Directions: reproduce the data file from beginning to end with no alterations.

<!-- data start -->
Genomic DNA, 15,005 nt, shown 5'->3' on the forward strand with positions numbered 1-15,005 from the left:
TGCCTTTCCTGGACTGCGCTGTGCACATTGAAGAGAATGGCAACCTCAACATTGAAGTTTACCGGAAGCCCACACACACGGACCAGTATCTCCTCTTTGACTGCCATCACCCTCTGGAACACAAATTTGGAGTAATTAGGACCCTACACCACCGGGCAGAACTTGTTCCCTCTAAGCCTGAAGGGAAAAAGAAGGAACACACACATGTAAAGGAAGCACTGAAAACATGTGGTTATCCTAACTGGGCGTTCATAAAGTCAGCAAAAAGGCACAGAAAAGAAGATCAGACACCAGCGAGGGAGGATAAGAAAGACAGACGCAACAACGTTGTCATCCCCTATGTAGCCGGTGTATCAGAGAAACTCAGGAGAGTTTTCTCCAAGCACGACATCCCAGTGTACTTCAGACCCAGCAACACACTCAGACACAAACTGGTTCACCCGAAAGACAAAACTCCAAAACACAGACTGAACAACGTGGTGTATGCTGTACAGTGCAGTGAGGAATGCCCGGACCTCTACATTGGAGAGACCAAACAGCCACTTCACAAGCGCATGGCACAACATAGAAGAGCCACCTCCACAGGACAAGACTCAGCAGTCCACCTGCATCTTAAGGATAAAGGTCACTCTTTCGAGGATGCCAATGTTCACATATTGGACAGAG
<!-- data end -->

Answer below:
Genomic DNA, 15,005 nt, shown 5'->3' on the forward strand with positions numbered 1-15,005 from the left:
TGCCTTTCCTGGACTGCGCTGTGCACATTGAAGAGAATGGCAACCTCAACATTGAAGTTTACCGGAAGCCCACACACACGGACCAGTATCTCCTCTTTGACTGCCATCACCCTCTGGAACACAAATTTGGAGTAATTAGGACCCTACACCACCGGGCAGAACTTGTTCCCTCTAAGCCTGAAGGGAAAAAGAAGGAACACACACATGTAAAGGAAGCACTGAAAACATGTGGTTATCCTAACTGGGCGTTCATAAAGTCAGCAAAAAGGCACAGAAAAGAAGATCAGACACCAGCGAGGGAGGATAAGAAAGACAGACGCAACAACGTTGTCATCCCCTATGTAGCCGGTGTATCAGAGAAACTCAGGAGAGTTTTCTCCAAGCACGACATCCCAGTGTACTTCAGACCCAGCAACACACTCAGACACAAACTGGTTCACCCGAAAGACAAAACTCCAAAACACAGACTGAACAACGTGGTGTATGCTGTACAGTGCAGTGAGGAATGCCCGGACCTCTACATTGGAGAGACCAAACAGCCACTTCACAAGCGCATGGCACAACATAGAAGAGCCACCTCCACAGGACAAGACTCAGCAGTCCACCTGCATCTTAAGGATAAAGGTCACTCTTTCGAGGATGCCAATGTTCACATATTGGACAGAG